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Present at the Creation

James Madison & Co. can help turn Iraq's factions into a functioning democracy

by Randolph J. May
Legal Times, May 5, 2003

Now that the fighting is over, the spotlight in Iraq has turned to the daunting task of "nation building." Indeed, two preliminary conferences attended by many of the diverse elements of Iraqi society already have been held to begin an exchange of views concerning what a government of a free Iraq should look like.

With respect to the difficult days ahead, the words of our own first president are particularly apt: "My anxious recollections, my sympathetic feeling, and my best wishes are irresistibly excited whensoever, in any country, I see an oppressed nation unfurl the banners of freedom." George Washington's empathetic ode to freedom is stirring indeed. But in thinking about the monumental challenge facing Iraqis, I find myself returning most often to the words of James Madison, the man more than anyone else responsible for the drafting of our own Constitution.

No doubt the most formidable obstacle to the viability of an Iraqi government that respects individual liberties within the context of a representative democracy is the existence of deep, long-standing factional divisions. There are the familiar religious and ethnic Iraqi factions -- from Shiite to Sunni Muslims, even to Christians, and from Kurds to Turkmen to Arabs to Chaldeans. And there are divisions between rich and poor, between village and city folk, and between former members of Saddam's inner support circle and those outside who have been persecuted by the Baathist regime. Even keeping in mind the ethnic strife, say, that followed Yugoslavia's splintering, it is difficult to imagine more fractious societal ingredients out of which to create a stable democratic regime than the present Iraqi stew.

It is in his consideration of the role of factions in the formation of a working democracy that Madison's own writing is perhaps most instructive. In devising the scheme for our own federal republic, the founders understood enough human history to appreciate two fundamental, and they believed, universal truths about human nature.

First, as Madison put it in The Federalist No. 51, men are not angels; rather most are, at least in no small measure, self-interested and ambitious. Second, as Madison elaborated in the famous Federalist No. 10, people have always divided themselves into factions. And, indeed [this is key], they always will as long as they are free to pursue their interests in the way they see fit. In dictatorships like Saddam's, factionalism is suppressed, but at the cost of freedom.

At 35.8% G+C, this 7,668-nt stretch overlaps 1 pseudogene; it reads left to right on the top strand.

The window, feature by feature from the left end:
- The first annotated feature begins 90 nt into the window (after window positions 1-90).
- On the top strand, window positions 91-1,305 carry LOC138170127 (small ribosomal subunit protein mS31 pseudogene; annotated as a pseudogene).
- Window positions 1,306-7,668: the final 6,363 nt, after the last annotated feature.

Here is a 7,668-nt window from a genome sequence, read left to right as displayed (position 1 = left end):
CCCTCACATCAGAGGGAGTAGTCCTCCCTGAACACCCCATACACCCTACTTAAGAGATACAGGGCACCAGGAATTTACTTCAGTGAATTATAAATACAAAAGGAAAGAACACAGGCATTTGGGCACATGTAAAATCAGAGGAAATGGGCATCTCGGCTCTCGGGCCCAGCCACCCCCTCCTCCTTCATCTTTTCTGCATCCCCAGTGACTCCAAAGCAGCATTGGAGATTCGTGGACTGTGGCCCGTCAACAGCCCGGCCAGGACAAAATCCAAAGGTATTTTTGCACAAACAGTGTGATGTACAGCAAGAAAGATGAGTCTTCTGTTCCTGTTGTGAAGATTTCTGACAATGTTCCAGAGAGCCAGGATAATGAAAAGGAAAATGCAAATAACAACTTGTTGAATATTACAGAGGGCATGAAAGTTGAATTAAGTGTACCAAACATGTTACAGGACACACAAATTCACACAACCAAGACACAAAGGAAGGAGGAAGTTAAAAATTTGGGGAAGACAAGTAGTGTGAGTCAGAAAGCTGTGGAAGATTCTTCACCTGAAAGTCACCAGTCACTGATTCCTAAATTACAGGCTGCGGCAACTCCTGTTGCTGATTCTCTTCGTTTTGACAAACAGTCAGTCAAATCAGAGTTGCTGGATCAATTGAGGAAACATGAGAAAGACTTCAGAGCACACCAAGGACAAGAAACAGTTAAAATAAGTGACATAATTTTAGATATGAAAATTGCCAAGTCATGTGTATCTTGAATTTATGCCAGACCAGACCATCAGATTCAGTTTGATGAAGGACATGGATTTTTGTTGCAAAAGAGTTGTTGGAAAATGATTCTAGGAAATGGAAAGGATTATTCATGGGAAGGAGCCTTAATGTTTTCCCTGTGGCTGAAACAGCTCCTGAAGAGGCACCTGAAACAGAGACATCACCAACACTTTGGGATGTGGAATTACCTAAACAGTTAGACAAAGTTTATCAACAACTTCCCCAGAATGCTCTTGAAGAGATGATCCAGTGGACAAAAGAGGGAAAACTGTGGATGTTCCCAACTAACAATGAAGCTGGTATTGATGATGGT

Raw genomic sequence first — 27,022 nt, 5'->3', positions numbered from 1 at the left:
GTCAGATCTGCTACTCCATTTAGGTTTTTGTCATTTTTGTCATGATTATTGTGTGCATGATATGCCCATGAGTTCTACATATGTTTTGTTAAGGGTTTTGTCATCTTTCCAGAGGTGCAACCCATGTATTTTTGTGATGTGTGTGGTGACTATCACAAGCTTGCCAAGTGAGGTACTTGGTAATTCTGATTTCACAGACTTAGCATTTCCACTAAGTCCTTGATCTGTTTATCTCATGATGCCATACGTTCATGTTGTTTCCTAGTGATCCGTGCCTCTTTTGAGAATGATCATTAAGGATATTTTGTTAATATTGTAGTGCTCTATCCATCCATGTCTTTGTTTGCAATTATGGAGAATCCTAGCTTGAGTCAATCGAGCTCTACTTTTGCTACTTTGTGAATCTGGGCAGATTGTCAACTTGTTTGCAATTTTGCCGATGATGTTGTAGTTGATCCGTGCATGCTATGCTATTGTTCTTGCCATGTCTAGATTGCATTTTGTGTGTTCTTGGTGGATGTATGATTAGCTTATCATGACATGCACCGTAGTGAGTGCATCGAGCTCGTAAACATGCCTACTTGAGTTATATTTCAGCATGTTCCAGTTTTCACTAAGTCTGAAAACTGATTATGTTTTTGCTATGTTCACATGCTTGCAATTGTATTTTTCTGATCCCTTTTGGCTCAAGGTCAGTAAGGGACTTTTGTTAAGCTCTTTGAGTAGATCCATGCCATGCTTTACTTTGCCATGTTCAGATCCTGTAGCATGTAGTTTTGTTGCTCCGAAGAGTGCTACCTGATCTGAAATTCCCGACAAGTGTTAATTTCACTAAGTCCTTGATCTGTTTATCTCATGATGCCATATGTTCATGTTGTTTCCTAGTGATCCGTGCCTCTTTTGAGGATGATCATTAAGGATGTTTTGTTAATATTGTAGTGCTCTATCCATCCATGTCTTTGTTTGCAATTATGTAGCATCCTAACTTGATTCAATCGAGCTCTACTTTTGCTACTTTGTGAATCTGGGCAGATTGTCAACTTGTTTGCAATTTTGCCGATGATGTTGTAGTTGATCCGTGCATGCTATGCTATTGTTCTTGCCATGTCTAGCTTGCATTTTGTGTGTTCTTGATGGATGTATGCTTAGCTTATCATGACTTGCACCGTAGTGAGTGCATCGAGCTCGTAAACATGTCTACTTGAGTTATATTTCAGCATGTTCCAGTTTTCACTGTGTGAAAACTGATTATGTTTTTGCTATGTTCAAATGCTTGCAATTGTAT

Madison pointed out in Federalist No. 10 that "[a] zeal for different opinions concerning religion, concerning government, and an attachment for different leaders ambitiously contending for pre-eminence and power . . . have, in turn, divided mankind into parties, inflamed them with mutual animosity, and rendered them much more disposed to vex and oppress each other than to co-operate for their common good."

For Madison, the structural answer to self-interested faction was the familiar division of powers and checks and balances embodied in our constitutional framework. The federal nature of the Union divided power between the central government and the states. And, at the central government level, the tripartite system divided authority among the legislative, executive, and judicial branches.

To address Iraq's factional divisions, it seems clear that some sort of federal union, rather than unitary central government, will be necessary. At the national level, the success of our own tripartite separation of powers model offers a useful guide. There certainly are healthy parliamentary democracies in which the executive and legislative branches are melded in a way that they are not in this country [think Great Britain]. But the parliamentary form, with the more frequent dissolution and reassembling of multi-factional coalition governments, often leads to instability [think the post-World War II revolving door governments in Italy.] While regularly scheduled free elections are essential, a new Iraqi government will need a high degree of stability and accountability that a fractious parliamentary system may not assure.

Importantly, it probably will be advisable for somewhat more authority to devolve to the provincial level than is the case with regard to our own federal/state division. Drawing the boundaries of the provincial governments is likely to be contentious. All of the Kurds do not live in the north, all of the Shiites are not concentrated in the southern region, all of the Sunnis do not reside in Baghdad and environs, and so on. But the major groups likely will demand, and it should be possible to fashion, provincial boundaries in which certain religious and ethnic factions roughly predominate, and in which they operate with a considerable amount of autonomy.